If a small-school teacher asks a question of colleagues, whether it be through a list-serve, at a conference, or through a type of social network, the worst reply that can be given is this, “Ask your department head.” Our answer will always be “I’m the department!” In most small schools, teachers of each subject are typically the only one teaching that subject. For example, in my district (not just my school, but the entire district), I am the only chemistry teacher. I’m also the only physical science, advanced biology, etc. teacher. The math teacher covers physics (thankfully!), and there is a middle school science teacher, but that’s the end of the overlap.
This can be extremely challenging for a teacher. As a rural teacher, you must find people outside of your building or district that you can talk to and relate to. Sometimes, this is easy, as you might have previous relationships that were built from college or past positions. Sometimes, it can be very difficult to make these connections, and teachers can feel like they are secluded. Here are some places I have found that help make connections with others in your field:
1. Attend a local or state conference for your subject area. In South Dakota, we have great chapters of the National Science Teacher’s Association (NSTA) & National Council of Teachers of Mathematics (NCTM) that hold a joint conference every February. I haven’t missed it yet! Check to see if your state has something similar. Typically, the conferences are not very expensive, and if you talk to your administration, they might even pay for it!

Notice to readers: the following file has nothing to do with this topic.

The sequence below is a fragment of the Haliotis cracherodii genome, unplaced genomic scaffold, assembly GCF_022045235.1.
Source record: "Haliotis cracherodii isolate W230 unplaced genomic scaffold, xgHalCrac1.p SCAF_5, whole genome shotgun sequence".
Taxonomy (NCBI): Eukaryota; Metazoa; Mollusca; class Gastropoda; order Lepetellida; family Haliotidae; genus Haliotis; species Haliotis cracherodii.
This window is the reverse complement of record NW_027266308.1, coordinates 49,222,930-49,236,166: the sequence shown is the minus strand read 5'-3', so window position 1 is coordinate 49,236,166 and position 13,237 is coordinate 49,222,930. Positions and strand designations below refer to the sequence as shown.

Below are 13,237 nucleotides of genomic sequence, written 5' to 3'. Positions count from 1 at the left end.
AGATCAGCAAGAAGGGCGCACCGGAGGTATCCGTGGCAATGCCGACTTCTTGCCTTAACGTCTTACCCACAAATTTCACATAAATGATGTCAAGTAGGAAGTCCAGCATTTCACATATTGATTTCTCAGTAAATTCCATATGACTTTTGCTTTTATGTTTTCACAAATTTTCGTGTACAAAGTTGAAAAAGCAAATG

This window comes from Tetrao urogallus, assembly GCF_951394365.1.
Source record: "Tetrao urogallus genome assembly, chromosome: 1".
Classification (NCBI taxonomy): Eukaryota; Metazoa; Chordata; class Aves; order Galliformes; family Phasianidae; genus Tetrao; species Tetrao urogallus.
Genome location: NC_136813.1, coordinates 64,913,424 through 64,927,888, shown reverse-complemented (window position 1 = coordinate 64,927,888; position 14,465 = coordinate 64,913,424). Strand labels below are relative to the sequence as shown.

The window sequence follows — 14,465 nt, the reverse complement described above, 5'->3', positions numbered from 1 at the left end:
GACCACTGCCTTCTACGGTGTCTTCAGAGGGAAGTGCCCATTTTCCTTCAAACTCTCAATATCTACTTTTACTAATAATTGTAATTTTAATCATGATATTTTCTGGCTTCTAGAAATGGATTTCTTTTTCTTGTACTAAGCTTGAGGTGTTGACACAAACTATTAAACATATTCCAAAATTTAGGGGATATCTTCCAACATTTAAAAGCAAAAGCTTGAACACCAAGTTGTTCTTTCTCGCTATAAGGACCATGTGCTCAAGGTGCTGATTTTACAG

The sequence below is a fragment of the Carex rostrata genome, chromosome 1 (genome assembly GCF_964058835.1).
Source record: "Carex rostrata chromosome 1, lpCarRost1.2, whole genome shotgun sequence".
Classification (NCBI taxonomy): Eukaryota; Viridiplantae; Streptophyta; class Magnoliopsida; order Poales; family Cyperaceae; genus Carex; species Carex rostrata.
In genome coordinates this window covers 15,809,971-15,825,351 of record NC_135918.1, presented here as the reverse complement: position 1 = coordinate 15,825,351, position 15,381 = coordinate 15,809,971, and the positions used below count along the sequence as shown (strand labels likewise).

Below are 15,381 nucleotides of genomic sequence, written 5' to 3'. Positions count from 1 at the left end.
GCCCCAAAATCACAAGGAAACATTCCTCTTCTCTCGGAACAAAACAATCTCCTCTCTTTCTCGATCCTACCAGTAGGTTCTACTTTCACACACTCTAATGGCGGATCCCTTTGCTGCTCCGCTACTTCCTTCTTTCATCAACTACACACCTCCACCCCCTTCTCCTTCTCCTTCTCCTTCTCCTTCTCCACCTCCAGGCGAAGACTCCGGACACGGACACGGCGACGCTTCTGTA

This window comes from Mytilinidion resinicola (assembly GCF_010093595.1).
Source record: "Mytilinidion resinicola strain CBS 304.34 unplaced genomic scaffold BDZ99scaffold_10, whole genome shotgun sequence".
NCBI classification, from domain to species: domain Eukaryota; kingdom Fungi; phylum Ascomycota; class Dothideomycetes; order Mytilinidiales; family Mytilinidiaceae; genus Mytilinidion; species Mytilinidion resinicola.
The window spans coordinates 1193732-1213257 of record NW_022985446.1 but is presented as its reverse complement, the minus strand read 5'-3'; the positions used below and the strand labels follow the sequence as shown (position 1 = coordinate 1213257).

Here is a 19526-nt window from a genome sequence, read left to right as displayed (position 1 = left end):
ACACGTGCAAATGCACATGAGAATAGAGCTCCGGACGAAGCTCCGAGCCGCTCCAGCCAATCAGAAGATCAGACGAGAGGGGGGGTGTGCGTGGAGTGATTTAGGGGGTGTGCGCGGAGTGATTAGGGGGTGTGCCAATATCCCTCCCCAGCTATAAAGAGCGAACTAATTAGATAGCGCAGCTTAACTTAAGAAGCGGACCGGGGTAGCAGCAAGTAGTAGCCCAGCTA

2. Attend a nation-wide conference for your subject area. I was lucky enough to get a fellowship with NSTA last year for new science teachers. Through the program, I was given a free trip to the conference in San Antonio last April. It was a wonderful experience, and I met many science teachers from throughout the nation!
3. Join an organization for your subject area. I have been a member of the SDSTA for four years and NSTA for three. The NSTA is a wonderful source of material and information for science teachers. I’m sure there are more out there for other subject areas. In addition to the materials available on the website, the NSTA also has very active list-serves for different science disciplines. Information is sent through the list-serve, or you can ask questions of the people on the e-mail.
4. Turn to social media. I plan to do many posts about how I use social media as a great professional development tool. However, to begin with, I’ll just tell you that there are a lot of teachers on Twitter. I was amazed! When I was first introduced to Twitter, I thought it was a little silly and worthless. However, once I started following the right people, and learned about hashtags, I started to see why some teachers swear by it! To start with, check out this list: 50 Education Leaders Worth Following on Twitter. While there are many more out there, this might give you a good start. Additionally, if you are wondering what hashtags to check out look at this: Educational Hashtags. Finally, many teachers take part in twitter chats. These are times that many educators get together to talk about different subjects. This Google doc is a living document that adds and deletes the chats when it changes times: Weekly Twitter Chats.
I hope these ideas will help you begin to build a wonderful Professional Learning Network, even if you are the department at your school. I would love to hear ideas from other rural teachers about how they have made connections outside of their school or district! Please put those in the comments below.